In his address, Father David introduced himself as a keen railway supporter whose holidays always include a visit to a preserved line somewhere around the country. He spoke of Thomas the Tank Engine and MrsKindly, reminding us all of the Christmas message to help and love one another not just at this time of year.

Father David also added that he was keen to get to know members and supporters of the Railway who were welcome to contact him at the Rectoryin Horsted Keynes if he could be of service at any time.
After the service I received the following email from Mr. Andrew Slater who writes ...

Just to say what a really good evening it was at HK last evening. Definitely rates amongst one of the best.

Whata fabulous turn out. We did our bit with 14 of the Slater clan being onthe platform helping to swell the numbers, ranging from Jessie's Ollie being the youngest at nearly two through all the generations including my Ma, “Great Grandma,” now not too far off 90!!

Thoroughlyenjoyed it. Many thanks to all, I know from experience that these things don't just happen, so please pass on our thanks to all involved.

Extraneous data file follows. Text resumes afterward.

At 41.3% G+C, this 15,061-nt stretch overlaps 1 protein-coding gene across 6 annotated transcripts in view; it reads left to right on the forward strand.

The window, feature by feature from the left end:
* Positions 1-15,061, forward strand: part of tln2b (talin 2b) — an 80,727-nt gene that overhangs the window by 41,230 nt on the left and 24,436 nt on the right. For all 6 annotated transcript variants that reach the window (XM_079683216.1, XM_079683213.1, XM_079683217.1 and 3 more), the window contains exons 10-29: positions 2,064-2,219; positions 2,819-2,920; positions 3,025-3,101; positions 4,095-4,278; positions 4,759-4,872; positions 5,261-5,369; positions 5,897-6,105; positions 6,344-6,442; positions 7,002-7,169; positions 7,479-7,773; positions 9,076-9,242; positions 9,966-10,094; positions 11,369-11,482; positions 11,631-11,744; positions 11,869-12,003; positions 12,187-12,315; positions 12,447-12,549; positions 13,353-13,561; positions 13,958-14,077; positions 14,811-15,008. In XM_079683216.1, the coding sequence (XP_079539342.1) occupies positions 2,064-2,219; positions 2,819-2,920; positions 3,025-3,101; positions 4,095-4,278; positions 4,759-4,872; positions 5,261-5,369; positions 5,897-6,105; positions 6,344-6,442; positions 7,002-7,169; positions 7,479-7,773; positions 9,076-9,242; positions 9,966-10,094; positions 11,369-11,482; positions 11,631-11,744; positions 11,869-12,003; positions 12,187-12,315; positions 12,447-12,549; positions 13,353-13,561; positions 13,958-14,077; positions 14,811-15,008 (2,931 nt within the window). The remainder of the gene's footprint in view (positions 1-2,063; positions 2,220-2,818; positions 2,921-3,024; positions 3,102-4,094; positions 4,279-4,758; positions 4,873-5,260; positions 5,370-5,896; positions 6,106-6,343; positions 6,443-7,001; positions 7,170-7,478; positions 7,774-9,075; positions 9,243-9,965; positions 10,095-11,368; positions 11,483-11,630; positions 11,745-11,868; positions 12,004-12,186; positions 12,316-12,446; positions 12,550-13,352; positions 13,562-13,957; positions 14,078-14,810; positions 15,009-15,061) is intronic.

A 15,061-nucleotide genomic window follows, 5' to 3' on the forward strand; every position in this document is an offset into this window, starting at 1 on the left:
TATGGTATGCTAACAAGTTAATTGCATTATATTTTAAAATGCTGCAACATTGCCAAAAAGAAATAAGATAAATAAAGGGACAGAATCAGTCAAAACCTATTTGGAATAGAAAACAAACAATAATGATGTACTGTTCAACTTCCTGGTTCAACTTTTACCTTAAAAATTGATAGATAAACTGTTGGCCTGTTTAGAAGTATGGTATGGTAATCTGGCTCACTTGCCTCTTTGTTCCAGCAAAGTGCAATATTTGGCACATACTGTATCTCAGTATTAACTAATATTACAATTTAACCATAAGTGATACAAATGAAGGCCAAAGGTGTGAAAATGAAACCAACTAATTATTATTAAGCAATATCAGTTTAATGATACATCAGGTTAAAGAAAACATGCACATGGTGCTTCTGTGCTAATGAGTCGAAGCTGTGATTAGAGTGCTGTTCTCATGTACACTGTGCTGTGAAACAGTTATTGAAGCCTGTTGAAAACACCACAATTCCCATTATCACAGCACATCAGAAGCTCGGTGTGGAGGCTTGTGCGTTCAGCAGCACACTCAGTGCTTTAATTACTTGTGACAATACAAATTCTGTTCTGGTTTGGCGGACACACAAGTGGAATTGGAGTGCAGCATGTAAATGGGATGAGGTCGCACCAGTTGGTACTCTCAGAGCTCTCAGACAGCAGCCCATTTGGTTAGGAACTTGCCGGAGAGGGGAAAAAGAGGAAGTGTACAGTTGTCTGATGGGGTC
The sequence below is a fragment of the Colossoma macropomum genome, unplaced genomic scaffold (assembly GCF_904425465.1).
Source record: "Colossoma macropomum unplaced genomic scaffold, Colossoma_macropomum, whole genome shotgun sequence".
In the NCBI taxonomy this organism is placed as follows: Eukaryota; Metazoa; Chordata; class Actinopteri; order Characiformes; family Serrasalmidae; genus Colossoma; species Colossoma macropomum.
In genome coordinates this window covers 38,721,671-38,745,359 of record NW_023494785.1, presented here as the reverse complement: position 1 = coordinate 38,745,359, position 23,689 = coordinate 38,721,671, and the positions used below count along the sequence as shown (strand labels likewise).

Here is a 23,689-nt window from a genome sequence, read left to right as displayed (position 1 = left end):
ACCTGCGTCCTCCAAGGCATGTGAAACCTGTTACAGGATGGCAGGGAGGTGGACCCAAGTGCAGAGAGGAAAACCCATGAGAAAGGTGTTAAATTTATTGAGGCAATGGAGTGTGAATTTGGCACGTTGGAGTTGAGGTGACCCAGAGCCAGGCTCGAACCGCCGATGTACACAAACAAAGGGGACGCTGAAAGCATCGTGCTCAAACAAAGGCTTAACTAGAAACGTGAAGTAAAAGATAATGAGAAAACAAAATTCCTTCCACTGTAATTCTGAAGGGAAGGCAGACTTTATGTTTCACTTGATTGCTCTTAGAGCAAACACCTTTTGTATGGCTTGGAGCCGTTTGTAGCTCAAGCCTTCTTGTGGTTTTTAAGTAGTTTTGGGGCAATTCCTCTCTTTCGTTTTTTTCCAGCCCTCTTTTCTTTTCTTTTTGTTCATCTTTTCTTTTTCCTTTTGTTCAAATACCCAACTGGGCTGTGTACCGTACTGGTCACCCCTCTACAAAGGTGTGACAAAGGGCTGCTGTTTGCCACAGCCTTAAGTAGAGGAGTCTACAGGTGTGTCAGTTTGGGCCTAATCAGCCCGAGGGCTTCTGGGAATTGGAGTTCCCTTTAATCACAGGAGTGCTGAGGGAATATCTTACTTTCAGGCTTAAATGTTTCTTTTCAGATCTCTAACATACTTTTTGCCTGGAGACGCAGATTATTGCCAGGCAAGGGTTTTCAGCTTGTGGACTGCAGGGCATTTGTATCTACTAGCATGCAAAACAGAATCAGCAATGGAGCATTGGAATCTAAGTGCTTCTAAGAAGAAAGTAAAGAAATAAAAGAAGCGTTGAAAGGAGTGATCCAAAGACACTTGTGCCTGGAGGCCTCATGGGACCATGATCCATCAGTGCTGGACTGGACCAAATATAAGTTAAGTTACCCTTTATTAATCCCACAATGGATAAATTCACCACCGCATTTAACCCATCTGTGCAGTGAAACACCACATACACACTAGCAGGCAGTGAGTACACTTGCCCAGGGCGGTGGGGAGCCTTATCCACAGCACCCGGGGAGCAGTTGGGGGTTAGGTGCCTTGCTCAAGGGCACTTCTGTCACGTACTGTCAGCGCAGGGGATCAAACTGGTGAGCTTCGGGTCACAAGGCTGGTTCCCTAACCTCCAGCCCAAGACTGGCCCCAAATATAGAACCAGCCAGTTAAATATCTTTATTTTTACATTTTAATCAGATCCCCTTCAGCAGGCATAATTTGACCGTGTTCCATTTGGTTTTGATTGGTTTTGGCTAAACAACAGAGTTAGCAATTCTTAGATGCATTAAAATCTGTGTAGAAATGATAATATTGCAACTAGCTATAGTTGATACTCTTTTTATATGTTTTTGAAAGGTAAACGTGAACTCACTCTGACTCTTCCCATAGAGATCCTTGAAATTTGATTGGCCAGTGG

A collection taken after the service raised £460, which was shared by the Bluebell Railway Band, St. Giles Church, and Horsted Keynes Station Restoration Fund.

My thanks to all involved in this year’s service and a very Merry Christmas and good wishes for 2020 to all members of the Bluebell Railway Preservation Society and supporters.

By Tim Baker, Senior Station Master, Horsted Keynes
The Uckfield FM interview with Communications Director Paul Bromley is now available on its “Listen Again” service.
Great British Wine Tours posted a review and photos on Facebook of a successful corporate away day at the Railway:

“Want a corporate away day onboard a steam train done properly?! Our clients enjoyed private transport in a vintage London bus, English sparkling wine reception at the Bluebell Railway with private luxury carriage, silver service, canap├ęs, and tutored English wine tasting of five wines on board."
The Brighton Bogie First: “Is it a Stroudley?”

Ian White investigates what seemed at the time an odd question about the Brighton Bogie First“but the answer may surprise you!

Before moving to Derbyshire about six years ago, I volunteered in the Carriage & Wagon Department at Horsted Keynes. I must have had several conversations with Trevor Rapley about the restoration of the Brighton Bogie First, a project that Trevor had led.

On one occasion, he recounted a visit to the carriage by a well-known but now long-departed LB&SCR carriage expert, who uttered an unexpected and seemingly odd question: “Is it a Stroudley?”